Hub Arkush: It’s silly Bears lost OTA for ‘excessive contact’

Chicago Bears head coach Matt Eberflus, left, smiles as he talks with running back David Montgomery during the team's voluntary minicamp on Wednesday, April 20, 2022, at Halas Hall in Lake Forest.

LAKE FOREST – So what are we to make of the Bears and Matt Eberflus being docked one of their nine allowed offseason OTA sessions for excessive contact?

Is it a sign the rookie head coach is in over his head without a solid handle on the rules?

Could it be that Eberflus isn’t really mild mannered Clark Kent and more closely resembles Hulk Hogan or “Rowdy” Roddy Piper?

Are Eberlus’ young charges just running wild and out of control?

Or is this whole thing much ado about nothing?

My money is on the last.

Eberflus addressed the issue immediately after the team’s return to the field Wednesday.

“We respect the NFL and the NFLPA for getting together,” he said. “What they concluded on was that we had a few plays early on in the OTA process, very early on, and they took away an OTA on Tuesday.

“The league did not hand out fines to myself or to the organization for that particular violation.”

Asked if he thought the problem was his practice routines or overzealous players Eberflus replied, “I would say the latter.”

I asked newcomer Justin Jones, who now is playing for his third head coach after only four seasons, if the amount of contact in these offseason workouts is something players even think or care about.

“We’ve got a bunch of young guys on the team, and I know me coming in as a rookie and my second year also, you want to prove yourself any chance you get,” Jones said. “So I can’t really fault players for going too hard or being overly aggressive because this is your dream, this is what you came here for.

“You came here to play football, so once you get the opportunity, you want to show them that ‘Hey, I’m supposed to be here.’ ”

But, Justin, are you worried too much offseason contact can negatively impact your career?

“The biggest thing was some guys on the ground, I believe. And when you’re playing O-line, D-line, foot traffic happens,” Jones said. “Nobody got hurt. Everybody had a good time and just leave it at that.”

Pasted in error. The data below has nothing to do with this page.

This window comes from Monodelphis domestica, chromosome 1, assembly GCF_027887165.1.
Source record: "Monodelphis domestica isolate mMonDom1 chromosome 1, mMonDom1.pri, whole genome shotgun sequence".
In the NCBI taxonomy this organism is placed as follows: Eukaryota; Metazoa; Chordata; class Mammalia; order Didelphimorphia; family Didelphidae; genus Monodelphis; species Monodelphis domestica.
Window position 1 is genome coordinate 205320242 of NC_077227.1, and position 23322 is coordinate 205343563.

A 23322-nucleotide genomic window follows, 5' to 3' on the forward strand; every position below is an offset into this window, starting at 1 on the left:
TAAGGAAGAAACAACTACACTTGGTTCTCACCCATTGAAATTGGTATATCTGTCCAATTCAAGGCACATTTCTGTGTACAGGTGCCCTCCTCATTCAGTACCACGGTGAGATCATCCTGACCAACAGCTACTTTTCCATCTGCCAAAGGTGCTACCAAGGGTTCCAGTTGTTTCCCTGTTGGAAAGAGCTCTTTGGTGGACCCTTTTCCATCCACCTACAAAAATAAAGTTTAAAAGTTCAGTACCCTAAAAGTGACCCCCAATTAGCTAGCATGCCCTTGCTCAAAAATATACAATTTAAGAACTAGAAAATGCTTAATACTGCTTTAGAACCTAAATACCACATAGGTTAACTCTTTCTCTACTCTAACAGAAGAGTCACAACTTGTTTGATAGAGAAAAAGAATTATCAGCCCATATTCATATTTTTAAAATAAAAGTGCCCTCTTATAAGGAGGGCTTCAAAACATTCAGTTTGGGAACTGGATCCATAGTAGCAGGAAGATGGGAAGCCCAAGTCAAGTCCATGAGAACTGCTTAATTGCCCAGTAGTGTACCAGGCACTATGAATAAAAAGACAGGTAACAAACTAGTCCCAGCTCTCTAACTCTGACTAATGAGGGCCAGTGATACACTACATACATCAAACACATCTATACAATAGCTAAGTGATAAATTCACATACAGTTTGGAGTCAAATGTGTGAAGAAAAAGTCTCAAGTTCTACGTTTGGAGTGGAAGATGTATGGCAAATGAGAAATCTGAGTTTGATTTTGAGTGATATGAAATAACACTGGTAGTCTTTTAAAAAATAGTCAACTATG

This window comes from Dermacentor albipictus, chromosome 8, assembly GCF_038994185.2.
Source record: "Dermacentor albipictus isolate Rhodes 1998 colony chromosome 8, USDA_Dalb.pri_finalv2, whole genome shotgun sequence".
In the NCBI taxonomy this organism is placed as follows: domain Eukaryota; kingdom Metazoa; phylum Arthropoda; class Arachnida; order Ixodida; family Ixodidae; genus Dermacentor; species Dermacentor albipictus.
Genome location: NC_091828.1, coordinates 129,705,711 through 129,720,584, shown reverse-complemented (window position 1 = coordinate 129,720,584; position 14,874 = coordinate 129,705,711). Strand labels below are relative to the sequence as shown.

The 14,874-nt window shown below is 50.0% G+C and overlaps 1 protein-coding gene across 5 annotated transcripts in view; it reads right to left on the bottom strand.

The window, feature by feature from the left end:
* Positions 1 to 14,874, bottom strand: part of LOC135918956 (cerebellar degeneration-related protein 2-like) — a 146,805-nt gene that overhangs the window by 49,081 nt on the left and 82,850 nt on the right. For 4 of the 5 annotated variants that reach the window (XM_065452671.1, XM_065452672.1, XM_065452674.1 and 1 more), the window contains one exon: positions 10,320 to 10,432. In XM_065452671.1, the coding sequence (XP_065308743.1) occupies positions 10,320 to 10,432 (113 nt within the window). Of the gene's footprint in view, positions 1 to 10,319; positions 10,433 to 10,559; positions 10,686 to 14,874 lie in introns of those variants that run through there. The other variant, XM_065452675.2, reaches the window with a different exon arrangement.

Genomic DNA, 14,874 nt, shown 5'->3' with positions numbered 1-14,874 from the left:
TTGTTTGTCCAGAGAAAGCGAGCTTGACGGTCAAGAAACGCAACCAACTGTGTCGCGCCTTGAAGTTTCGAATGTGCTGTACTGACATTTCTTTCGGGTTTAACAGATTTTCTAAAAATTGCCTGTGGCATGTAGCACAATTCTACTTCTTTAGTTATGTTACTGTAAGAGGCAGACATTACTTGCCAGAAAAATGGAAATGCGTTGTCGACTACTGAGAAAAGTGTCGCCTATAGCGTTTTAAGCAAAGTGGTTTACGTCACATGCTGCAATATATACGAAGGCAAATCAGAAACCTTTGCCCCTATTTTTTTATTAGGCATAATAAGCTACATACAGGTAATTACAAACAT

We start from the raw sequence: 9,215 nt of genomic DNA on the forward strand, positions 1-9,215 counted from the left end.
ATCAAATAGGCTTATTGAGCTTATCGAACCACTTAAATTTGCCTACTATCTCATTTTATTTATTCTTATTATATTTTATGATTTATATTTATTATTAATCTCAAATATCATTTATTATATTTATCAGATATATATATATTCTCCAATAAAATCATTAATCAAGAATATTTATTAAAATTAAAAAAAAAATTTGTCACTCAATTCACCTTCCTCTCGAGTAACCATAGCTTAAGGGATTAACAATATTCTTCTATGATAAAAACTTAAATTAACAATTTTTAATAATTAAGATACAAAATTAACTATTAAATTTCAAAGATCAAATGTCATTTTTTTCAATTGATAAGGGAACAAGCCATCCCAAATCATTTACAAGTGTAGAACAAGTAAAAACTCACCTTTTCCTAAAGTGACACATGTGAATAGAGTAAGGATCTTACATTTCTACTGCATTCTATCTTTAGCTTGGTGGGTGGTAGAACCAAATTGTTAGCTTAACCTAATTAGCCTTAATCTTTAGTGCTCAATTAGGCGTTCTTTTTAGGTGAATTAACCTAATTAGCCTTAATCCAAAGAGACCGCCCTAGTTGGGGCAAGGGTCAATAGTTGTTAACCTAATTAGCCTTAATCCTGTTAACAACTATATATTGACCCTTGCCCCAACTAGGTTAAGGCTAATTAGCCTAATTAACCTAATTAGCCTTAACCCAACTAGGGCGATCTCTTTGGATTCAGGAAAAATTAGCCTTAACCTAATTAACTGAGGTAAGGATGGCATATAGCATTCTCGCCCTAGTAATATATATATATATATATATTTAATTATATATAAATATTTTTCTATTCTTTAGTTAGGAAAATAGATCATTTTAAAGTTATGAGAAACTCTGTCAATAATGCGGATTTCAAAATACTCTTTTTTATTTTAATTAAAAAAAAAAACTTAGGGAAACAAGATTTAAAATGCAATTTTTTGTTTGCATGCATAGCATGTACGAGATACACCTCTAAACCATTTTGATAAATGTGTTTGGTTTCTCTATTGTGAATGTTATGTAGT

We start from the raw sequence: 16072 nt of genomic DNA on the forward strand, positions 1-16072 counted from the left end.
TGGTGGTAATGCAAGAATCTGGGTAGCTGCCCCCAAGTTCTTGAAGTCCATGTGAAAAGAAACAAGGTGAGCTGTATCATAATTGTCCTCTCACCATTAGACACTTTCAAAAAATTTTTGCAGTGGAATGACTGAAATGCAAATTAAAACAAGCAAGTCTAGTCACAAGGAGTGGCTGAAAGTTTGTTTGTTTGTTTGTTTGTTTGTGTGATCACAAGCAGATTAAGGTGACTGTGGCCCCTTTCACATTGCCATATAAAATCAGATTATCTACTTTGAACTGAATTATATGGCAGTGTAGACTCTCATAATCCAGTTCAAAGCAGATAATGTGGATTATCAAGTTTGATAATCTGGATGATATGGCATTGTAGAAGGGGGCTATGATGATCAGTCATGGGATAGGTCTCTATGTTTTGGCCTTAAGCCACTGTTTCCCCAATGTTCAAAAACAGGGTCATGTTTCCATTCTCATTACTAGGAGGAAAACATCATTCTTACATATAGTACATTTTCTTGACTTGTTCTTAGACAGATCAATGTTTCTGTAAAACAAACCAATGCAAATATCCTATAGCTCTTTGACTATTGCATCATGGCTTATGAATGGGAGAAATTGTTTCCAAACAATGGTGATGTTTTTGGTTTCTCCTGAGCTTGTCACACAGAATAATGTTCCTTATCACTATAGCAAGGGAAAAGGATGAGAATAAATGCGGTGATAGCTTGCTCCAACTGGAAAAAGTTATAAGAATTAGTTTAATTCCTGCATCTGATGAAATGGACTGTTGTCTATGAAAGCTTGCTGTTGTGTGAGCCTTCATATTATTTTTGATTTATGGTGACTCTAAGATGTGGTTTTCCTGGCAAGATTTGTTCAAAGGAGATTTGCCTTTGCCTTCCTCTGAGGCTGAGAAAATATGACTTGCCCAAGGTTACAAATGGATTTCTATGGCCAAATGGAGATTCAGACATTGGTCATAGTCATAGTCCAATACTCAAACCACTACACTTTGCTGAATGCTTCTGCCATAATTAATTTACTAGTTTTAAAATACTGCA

Eberflus said he was unaware of the issue until Monday evening. On Wednesday, tight end Cole Kmet, the Bears player rep for the NFLPA, said a fellow NFLPA rep who attended practice reported the issue.

It is more than stunning that as far and away the most popular and profitable sport in America, NFL players, on average, are the lowest paid of the four major sports, and the majority of their contracts are not guaranteed. With the average NFL career at 3 ½ seasons, teams restrict all of them from choosing their own teams for at least four seasons, and then in easily the most physically debilitating game, many are left to fend for themselves when it comes to healthcare once their careers are over.

Unable to make serious inroads in any of those areas in the two 10-year collective bargaining agreements the NFPLA has negotiated since executive director DeMaurice Smith took over – in fact the last two CBAs have lowered the players’ percentage share of revenue – it has instead negotiated limits on practice time and contact as an alleged benefit to the players while allowing the owners to add an extra regular-season game.

Player safety should and must be paramount, but is this the way to make that happen?

What the Bears have been punished for is really just an unnecessary distraction to allow the NFPLA to claim it is taking care of its membership while it continues to fail them where it really matters.

It really says nothing about Eberflus, his staff and his players other than they enjoy the game and every player on the field is doing all that he can to try and make the team.

Would you want it any other way?

Hub Arkush

Hub Arkush

Hub Arkush is the Senior Bears Analyst for Shaw Local News Network and